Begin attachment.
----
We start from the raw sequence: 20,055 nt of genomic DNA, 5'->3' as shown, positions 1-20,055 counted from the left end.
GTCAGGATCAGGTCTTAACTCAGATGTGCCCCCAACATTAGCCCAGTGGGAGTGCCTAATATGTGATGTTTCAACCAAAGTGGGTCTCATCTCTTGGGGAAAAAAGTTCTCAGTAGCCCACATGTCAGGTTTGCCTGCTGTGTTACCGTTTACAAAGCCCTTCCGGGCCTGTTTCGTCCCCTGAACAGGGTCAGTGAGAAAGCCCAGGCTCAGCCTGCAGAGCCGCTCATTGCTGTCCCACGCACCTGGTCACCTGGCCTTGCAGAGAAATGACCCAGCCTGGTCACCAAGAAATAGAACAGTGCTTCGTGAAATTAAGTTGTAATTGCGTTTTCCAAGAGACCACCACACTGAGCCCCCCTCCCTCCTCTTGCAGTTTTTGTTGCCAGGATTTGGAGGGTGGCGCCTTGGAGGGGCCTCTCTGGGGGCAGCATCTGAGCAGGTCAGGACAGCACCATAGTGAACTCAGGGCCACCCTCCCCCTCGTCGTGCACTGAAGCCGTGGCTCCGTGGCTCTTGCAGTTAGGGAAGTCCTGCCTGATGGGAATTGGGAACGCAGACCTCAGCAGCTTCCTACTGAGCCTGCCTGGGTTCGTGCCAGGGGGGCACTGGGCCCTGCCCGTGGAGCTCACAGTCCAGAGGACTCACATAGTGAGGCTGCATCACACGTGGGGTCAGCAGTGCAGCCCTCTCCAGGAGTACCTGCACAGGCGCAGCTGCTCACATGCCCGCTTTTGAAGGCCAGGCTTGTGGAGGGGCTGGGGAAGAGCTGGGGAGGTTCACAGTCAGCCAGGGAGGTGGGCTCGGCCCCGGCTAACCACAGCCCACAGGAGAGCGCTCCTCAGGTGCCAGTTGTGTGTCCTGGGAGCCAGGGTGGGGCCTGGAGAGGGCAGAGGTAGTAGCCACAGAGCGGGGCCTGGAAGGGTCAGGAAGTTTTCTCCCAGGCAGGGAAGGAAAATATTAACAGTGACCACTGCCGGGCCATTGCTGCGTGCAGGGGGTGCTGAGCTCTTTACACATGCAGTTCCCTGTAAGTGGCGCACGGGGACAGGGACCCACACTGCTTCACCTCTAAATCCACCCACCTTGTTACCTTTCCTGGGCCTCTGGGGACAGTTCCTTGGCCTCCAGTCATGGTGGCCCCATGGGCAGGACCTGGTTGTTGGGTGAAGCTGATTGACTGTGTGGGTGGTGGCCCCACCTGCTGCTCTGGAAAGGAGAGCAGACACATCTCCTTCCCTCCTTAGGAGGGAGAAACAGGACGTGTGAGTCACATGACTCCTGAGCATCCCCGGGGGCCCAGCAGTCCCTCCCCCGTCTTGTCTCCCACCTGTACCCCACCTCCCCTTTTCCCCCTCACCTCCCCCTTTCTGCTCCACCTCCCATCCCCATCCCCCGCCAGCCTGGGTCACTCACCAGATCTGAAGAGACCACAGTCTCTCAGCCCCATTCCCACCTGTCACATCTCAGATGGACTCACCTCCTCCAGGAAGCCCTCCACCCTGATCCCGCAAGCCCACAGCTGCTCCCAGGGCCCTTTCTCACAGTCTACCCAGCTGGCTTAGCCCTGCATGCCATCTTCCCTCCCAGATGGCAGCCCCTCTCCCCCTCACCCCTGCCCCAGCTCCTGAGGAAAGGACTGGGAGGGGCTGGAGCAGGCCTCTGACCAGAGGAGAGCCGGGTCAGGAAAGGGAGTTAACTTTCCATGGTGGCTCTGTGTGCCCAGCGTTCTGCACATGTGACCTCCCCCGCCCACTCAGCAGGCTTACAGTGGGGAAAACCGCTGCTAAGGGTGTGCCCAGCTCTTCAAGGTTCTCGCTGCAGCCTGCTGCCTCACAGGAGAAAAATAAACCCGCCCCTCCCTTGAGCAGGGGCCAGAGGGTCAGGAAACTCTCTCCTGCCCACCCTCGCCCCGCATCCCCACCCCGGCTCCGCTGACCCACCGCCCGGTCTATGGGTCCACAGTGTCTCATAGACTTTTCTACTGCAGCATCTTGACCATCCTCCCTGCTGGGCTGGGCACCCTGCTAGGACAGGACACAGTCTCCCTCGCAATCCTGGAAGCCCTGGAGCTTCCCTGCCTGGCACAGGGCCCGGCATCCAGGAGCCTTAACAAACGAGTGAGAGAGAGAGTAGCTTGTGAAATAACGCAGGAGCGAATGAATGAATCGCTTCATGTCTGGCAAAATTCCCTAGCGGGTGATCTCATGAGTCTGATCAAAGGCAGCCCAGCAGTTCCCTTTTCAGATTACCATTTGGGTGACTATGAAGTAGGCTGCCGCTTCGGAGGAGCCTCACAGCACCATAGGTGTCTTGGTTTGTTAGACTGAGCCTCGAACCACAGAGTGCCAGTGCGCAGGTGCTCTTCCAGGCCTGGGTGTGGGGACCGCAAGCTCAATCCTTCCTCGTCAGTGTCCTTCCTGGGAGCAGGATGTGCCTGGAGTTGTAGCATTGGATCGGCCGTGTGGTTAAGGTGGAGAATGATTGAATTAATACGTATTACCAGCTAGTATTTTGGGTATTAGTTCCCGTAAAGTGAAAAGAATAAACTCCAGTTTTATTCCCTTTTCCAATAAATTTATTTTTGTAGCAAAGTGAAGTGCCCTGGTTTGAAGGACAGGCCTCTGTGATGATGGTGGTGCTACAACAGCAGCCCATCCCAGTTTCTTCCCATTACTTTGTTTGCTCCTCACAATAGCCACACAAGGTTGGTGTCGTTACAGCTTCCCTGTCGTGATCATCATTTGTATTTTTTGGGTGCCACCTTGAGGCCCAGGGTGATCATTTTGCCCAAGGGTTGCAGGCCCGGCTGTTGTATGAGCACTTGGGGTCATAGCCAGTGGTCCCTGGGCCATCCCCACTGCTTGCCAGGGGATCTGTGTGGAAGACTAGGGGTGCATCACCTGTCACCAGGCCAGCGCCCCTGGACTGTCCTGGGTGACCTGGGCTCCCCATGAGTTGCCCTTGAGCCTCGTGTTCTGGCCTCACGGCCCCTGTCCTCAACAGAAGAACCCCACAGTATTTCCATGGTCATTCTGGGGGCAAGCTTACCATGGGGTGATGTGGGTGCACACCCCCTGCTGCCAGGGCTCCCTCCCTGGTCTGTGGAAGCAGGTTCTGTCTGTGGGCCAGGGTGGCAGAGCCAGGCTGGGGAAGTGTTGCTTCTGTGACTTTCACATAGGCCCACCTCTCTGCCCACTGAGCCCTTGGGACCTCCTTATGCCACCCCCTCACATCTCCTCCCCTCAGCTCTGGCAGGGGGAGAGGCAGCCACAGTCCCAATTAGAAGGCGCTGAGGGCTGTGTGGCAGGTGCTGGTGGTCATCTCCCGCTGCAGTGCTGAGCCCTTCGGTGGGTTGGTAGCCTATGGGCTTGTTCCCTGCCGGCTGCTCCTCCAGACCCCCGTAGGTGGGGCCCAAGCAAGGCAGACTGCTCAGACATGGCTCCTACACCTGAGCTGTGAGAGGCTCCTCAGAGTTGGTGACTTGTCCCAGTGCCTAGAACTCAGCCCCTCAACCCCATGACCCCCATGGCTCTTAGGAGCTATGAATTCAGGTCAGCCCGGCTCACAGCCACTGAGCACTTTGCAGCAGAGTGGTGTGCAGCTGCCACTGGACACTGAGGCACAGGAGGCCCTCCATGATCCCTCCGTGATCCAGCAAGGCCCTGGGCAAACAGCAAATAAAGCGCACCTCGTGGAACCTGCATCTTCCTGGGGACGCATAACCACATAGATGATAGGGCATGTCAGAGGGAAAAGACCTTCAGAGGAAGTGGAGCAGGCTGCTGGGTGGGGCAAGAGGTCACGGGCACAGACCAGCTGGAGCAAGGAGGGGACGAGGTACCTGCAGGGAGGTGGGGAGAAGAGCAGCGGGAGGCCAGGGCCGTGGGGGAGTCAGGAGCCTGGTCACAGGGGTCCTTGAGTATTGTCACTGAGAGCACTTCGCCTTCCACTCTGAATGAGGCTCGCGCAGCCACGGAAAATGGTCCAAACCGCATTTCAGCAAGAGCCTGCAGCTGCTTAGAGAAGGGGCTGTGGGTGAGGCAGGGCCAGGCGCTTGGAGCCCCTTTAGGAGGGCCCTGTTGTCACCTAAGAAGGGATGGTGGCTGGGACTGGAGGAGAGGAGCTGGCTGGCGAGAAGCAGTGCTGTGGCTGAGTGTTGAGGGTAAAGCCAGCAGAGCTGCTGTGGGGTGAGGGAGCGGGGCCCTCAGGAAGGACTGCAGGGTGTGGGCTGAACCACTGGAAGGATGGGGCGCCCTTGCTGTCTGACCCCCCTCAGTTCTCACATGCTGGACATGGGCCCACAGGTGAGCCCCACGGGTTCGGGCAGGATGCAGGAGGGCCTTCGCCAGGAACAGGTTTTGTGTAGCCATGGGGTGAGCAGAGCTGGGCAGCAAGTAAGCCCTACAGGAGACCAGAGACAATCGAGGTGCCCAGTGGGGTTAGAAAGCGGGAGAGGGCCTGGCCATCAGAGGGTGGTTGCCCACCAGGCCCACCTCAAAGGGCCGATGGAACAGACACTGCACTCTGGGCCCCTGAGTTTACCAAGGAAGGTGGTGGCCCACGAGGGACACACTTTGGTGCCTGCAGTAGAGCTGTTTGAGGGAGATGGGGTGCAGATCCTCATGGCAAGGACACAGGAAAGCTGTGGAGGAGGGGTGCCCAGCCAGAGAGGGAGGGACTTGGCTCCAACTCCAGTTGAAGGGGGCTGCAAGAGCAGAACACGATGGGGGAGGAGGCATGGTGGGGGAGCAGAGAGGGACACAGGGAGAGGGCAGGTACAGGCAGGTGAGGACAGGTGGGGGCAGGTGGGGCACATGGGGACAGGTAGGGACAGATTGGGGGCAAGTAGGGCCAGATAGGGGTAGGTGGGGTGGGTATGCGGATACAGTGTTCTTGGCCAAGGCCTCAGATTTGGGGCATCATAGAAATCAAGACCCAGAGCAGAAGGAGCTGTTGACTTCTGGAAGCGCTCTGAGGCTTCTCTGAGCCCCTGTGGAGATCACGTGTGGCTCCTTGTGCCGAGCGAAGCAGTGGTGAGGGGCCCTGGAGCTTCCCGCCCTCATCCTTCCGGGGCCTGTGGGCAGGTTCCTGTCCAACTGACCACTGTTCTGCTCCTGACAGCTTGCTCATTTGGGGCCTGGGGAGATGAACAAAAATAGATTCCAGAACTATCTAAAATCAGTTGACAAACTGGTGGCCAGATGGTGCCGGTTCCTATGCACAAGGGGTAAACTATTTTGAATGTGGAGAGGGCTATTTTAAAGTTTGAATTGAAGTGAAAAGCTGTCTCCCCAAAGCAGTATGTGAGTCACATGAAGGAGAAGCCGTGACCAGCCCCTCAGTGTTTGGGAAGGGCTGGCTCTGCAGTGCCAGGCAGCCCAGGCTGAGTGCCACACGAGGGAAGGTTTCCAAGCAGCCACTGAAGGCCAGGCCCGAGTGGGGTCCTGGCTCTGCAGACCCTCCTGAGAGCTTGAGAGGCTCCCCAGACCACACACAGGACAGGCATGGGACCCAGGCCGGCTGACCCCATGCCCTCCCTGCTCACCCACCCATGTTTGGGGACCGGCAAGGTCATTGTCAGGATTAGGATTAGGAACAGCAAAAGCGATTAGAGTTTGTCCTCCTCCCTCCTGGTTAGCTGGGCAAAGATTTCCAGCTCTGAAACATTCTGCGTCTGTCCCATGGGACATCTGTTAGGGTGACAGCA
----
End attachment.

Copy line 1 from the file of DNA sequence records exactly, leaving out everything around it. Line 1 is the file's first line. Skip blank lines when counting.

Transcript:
We start from the raw sequence: 20,055 nt of genomic DNA, 5'->3' as shown, positions 1-20,055 counted from the left end.